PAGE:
PurposeThis assignment will test your knowledge and understanding of the aggregation functions and theirapplications for data summarization and prediction. This assignment will also test your ability in Rprogramming, in using specific R commands as well as R packages.InstructionsThe work is individual. Solutions and answers to the assignment must be explained carefully in a concisemanner and presented carefully. Use of books, articles and/or online resources on share price relatedto SIT718 Real World Analytics is allowed. Students are expected to refer to the suitable literaturewhere appropriate.The assessment consists of FOUR tasks. Students must attempt all tasks and provide an individualwritten report in appropriate word processor.The detailed problem description and data set will be released to students on Wednesday 5thDecember 2018.Submission detailsNo more than 7 A4 sides, including Figures, Tables, Appendices and References. The report should betyped. Use minimal font 11pt and 2.5cm side margins. If the page limit is exceeded only the first 7 pageswill be marked.Assignment (a report in pdf format, software code and/or data) must be submitted via the assignmentdropbox in the unit site (accessed in DeakinSync)No e-mail or hardcopy submissions are accepted.ASSESSMENT DETAILSSIT718 Real World AnalyticsAssessment Task 3: Problem solving task 2© Deakin University 2 FutureLearnExtension requestsRequests for extensions should be made to Unit/Campus Chairs well in advance of the assessment duedate. If you wish to seek an extension for an assignment, you will need to apply by email directly toProf. Maia Angelova(firstname.lastname@example.org), as soon as you become aware that you will have difficultyin meeting the scheduled deadline, but at least 3 days before the due date. When you make yourrequest, you must include appropriate documentation (medical certificate, death notice) and a copy ofyour draft assignment.Conditions under which an extension will normally be approved include:Medical To cover medical conditions of a serious nature, e.g. hospitalisation, serious injury orchronic illness. Note: Temporary minor ailments such as headaches, colds and minor gastric upsetsare not serious medical conditions and are unlikely to be accepted. However, serious cases of thesemay be considered.Compassionate e.g. death of close family member, significant family and relationship problems.Hardship/Trauma e.g. sudden loss or gain of employment, severe disruption to domesticarrangements, victim of crime. Note: Misreading the timetable, exam anxiety or returning home willnot be accepted as grounds for consideration.Special considerationYou may be eligible for special consideration if circumstances beyond your control prevent you fromundertaking or completing an assessment task at the scheduled time.See the following link for advice on the application process:http://www.deakin.edu.au/students/studying/assessment-and-results/special-considerationAssessment feedbackStudents will receive written feedback and model solutions to aid reflection and analysis of problemstrategies and solutions for consideration in the upcoming problem-solving task.ReferencingYou must correctly use the Harvard method in this assessment. See the Deakin referencing guide.Academic integrity, plagiarism and collusionPlagiarism and collusion constitute extremely serious breaches of academic integrity. They are forms ofcheating, and severe penalties are associated with them, including cancellation of marks for a specificassignment, for a specific unit or even exclusion from the course. If you are ever in doubt about how toproperly use and cite a source of information refer to the referencing site above.Plagiarism occurs when a student passes off as the student’s own work, or copies withoutacknowledgement as to its authorship, the work of any other person or resubmits their own work froma previous assessment task.Collusion occurs when a student obtains the agreement of another person for a fraudulent purpose,with the intent of obtaining an advantage in submitting an assignment or other work.Work submitted may be reproduced and/or communicated by the university for the purpose ofassuring academic integrity of submissions: https://www.deakin.edu.au/students/studysupport/referencing/academic-integrity© Deakin University 3 FutureLearnASSESSMENT DETAILSSIT718 Real World AnalyticsAssessment Task 3: Problem solving task 2Using aggregation functions for data analysisForest Fires Data SetIn order to predict the burned area of forest fires (“UCI Machine Learning Repository:Forest Fires Data Set”, 2017), in the northeast region of Portugal (“Montesinho.Com –Nature Tourism In Montesinho Natural Park”, 2017), analysis of the meteorological andother data is required (see details at “Forest Fires Dataset”, 2017), also consider theinformation given in http://cwfis.cfs.nrcan.gc.ca/background/summary/fwi . For thisassignment you are provided with a modified dataset “Forest718.txt”.Attribute Information:X1: x-axis spatial coordinate within the Montesinho park map: 1 to 9(“Montesinho.Com – Nature Tourism In Montesinho Natural Park”, 2017)X2: y-axis spatial coordinate within the Montesinho park map: 2 to 9(“Montesinho.Com – Nature Tourism In Montesinho Natural Park”, 2017)X3: month – month of the year: ‘jan=1’ to ‘dec=12’X4: day – day of the week: ‘mon=1’ to ‘sun=7’X5: FFMC – FFMC index from the FWI system: 18.7 to 96.20 (Happe, 2017)X6: DMC – DMC index from the FWI system: 1.1 to 291.3 (Happe, 2017)X7: DC – DC index from the FWI system: 7.9 to 860.6 (Happe, 2017)X8: ISI – ISI index from the FWI system: 0.0 to 56.10 (Happe, 2017)X9: temp – temperature in Celsius degrees: 2.2 to 33.30X10: RH – relative humidity in %: 15.0 to 100X11: wind – wind speed in km/h: 0.40 to 9.40X12: rain – outside rain in mm/m2 : 0.0 to 6.4X13=Y: area – the burned area of the forest (in ha): 0.00 to 1090.84Assignment tasks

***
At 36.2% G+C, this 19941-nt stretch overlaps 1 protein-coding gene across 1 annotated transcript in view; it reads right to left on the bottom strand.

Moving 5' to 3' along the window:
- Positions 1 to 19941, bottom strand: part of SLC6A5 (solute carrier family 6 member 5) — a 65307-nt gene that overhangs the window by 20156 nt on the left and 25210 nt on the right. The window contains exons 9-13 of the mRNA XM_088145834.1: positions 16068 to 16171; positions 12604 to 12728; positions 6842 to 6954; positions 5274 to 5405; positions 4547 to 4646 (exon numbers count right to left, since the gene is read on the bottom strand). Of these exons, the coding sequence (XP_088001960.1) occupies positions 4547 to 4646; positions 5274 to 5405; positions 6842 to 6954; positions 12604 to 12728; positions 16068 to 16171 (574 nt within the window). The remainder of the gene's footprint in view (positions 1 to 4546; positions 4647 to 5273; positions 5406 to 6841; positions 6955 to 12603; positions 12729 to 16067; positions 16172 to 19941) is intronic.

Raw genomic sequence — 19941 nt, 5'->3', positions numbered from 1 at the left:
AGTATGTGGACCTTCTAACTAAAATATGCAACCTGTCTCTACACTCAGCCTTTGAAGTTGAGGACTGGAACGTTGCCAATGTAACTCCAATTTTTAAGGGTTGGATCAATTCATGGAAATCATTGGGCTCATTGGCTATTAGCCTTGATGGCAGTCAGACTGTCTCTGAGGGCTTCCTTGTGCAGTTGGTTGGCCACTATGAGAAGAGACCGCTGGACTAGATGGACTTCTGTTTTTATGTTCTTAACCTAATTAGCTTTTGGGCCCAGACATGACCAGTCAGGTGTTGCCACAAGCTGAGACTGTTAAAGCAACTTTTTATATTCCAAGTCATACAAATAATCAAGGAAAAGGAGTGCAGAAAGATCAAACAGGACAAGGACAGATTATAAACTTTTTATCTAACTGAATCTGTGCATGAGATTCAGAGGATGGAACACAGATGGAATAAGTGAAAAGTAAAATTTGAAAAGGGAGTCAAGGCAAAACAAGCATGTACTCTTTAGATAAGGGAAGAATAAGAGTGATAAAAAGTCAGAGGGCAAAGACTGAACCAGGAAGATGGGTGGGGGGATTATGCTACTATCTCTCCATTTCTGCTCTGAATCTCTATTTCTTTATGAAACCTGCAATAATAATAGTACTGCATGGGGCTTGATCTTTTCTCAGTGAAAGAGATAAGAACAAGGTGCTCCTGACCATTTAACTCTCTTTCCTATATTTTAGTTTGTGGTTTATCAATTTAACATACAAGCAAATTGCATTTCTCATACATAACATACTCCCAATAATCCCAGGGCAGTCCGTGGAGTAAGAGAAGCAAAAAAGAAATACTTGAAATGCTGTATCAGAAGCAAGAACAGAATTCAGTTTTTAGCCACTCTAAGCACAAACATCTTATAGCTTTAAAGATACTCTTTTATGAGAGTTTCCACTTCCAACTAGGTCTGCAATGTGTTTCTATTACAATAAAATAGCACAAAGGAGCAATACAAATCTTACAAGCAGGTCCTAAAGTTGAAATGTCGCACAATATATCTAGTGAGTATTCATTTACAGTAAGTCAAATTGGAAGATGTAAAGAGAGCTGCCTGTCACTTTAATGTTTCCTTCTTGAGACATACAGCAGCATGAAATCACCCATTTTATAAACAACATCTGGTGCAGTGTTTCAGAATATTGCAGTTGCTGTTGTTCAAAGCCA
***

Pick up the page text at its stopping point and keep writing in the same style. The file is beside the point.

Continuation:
1. Understand the data